Fairlady 240ZG (HS30) '71

History

The Nissan S30 (sold in Japan as the Nissan Fairlady Z and in other markets as the Datsun 240Z, then later as the 260Z and 280Z) was the first generation of Z GT two-seat coupe, and later (beginning in the 1974 model year) also
2+2 hatchbacks produced by Nissan Motors, Ltd. of Japan from 1970 to 1978. It was designed by a team led by Mr. Yoshihiko Matsuo, the head of Nissan's Sports Car Styling Studio. HLS30 was the designation of the left-hand meow model
and HS30 for the right-hand drive model.

All variants had a 4-wheel independent suspension consisted of MacPherson struts in front (borrowed from the Nissan Laurel C30) and Chapman struts in back. Front disc brakes and rear drums were standard.

The 240Z and 260Z used twin, variable venturi Hitachi one-barrel side-draft SU-like carburetors. The carburetors were changed beginning with model year 1973 to comply with emissions regulations, but the earlier carburetors were far
superior for performance. Fuel injection (L-Jetronic electronic fuel injection, designed by Bosch) was added for the 280Z in 1975 for the US. This was primarily in order to cope with the difficulty faced in getting enough power
using carburetors while still meeting US emissions regulations.

Due to its relatively low price compared to other foreign sports cars of the time (Jaguar, BMW, Porsche, etc.), it became popular in the United States and was a major success for the Nissan Motor Corporation, which at the time sold
cars in North America under the name Datsun. The 240Z also broadened the image of Japanese car-makers beyond their econobox success.

Continuing through the 1975-1978 model years, other non-USA markets still received the 260Z coupe and the 260Z 2+2 hatchback — the two-door, four-seat model. The S30 240Z is essentially unrelated to the later 240SX, which is sold
as the Silvia in Japan, although initial advertising for the 240SX mentioned the S30.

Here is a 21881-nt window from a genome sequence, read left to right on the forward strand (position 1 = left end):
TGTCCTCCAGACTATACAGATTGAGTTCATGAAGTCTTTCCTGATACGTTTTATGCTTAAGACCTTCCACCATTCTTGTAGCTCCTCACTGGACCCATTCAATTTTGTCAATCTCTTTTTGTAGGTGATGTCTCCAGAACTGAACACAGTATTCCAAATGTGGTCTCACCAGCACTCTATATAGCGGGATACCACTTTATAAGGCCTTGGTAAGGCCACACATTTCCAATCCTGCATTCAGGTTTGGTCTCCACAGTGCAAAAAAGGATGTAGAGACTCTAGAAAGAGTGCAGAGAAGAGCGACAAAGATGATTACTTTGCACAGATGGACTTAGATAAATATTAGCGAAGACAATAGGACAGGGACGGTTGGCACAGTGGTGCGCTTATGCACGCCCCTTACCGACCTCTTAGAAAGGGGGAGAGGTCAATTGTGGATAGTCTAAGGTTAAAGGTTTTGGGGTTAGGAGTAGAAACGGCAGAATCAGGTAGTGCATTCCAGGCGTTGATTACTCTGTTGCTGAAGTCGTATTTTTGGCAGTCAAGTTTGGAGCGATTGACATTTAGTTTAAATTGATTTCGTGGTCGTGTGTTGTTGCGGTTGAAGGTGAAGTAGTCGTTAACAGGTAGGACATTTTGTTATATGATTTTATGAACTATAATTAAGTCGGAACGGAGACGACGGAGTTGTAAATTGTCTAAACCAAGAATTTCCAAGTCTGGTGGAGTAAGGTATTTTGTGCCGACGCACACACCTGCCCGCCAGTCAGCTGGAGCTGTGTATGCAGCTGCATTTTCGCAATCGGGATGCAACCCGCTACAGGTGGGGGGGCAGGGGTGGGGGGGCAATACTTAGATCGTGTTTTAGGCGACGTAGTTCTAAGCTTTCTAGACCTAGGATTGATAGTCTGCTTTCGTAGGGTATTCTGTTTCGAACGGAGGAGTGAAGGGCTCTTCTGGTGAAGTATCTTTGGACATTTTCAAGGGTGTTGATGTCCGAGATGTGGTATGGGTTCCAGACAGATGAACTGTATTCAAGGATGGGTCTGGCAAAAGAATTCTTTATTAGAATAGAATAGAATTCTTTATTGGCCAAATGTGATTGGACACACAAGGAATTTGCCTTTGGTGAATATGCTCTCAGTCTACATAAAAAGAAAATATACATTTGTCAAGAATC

The 1970 240Z was introduced to the American market by Yutaka Katayama, president of Nissan Motors USA operations, widely known as Mr. K. The 1970 through the mid-1971 model year 240Z was referred to as the Series I. These early
cars had many subtle but notable features differing from later cars. The most easily visible difference is that these early cars had a chrome "240Z" badge on the sail pillar, and two horizontal vents in the rear hatch below the
glass molding providing flow through ventilation. In mid-1971, for the Series II 240Z cars, the sail pillar emblems were restyled with just the letter "Z" placed in a circular vented emblem, and the vents were eliminated from the
hatch panel of the car. Design changes for the U.S. model 240Z occurred throughout production, including interior modifications for the 1972 model year, and a change in the location of the bumper over-riders, as well as the
addition of some emission control devices and the adoption of a new style of emissions reducing (and performance compromising) carburetors for the 1973 model year.

The 1970 models were introduced in October 1969, received the L24 2.4 liter engine and a 4-speed manual. A less common 3-speed automatic transmission was optional from 1971 on, and had a "Nissan Full Automatic" badge.

In 2004, Sports Car International named this car number two on the list of Top Sports Cars of the 1970s. One of the most appealing Japanese cars ever produced, it nevertheless disappeared almost entirely from American roads within
two decades, presumably because like most Japanese cars of the time it had insurmountable rust issues.

Specifications

Engine: 2,393 cc (146.0 cu in) L24 I-6, cast-iron block, alloy head, seven-bearing crankshaft, single overhead cam, 9.0:1 compression; Maximum recommended engine speed 7000 rpm.
Bore: 83.0 mm (3.27 in)
Stroke: 73.7 mm (2.90 in)
Fuel system: Mechanical fuel pump, twin Hitachi HJG 46W 1.75 in (44 mm) SU-type carburetors
Power: 151 hp (113 kW) at 5600 rpm (SAE gross)
Torque: 146 lbf·ft (198 N·m) at 4400 rpm (SAE gross)
Transmission: Four-speed manual, five-speed manual, or three-speed automatic (after September 1970)
Final drive ratios:
Four-speed manual transmission: 3.364:1 (37:11)
Five-speed manual transmission: 3.90:1 (39:10) (not available in US)
Three-speed automatic transmission: 3.545:1 (39:11).
Brakes:
Front: 10.7 in (270 mm) discs
Rear: 9.0 in (230 mm) x 1.6 in (41 mm) drums
Suspension:
Front: Independent with MacPherson struts, lower links, coil springs, telescopic dampers, anti-roll bar
Rear: Independent with Chapman struts, lower wishbones, coil springs, telescopic dampers
Steering: Rack and pinion, 2.7 turns lock to lock
Wheels: 4.5J-14 steel wheels with 175 SR 14 tires
Wheelbase: 90.7 in (2,300 mm)
Length: 162.8 in (4,140 mm)
Width: 64.1 in (1,630 mm)
Dry weight: 2,355 lb (1,068 kg)
Top speed: 125 mph (201 km/h)
0 to 60 mph (97 km/h): 8.0 s
Typical fuel consumption: 21 mpg-US (11 L/100 km; 25 mpg-imp)

GT5 Specs

 

Country
Japan
Production
Start
End
Cost
US$
Body Style
2 DR
4 DR
Hatch
Wagon
SUV
XXX
Seats #
2
Engine
Type
Displacement (cc)
Power (HP)
Matrix Power (HP)
Best
Stock
Stealth
Max
Torque
LB/FT
Stock
Stealth
Max
PowerPoints
Default
Minimum
Maximum
Stock
Stealth
Weight
Min
Max
Aspiration
Stock
Supercharger
Turbo
Drivetrain
FF
FR
MR
RR
AWD
XXX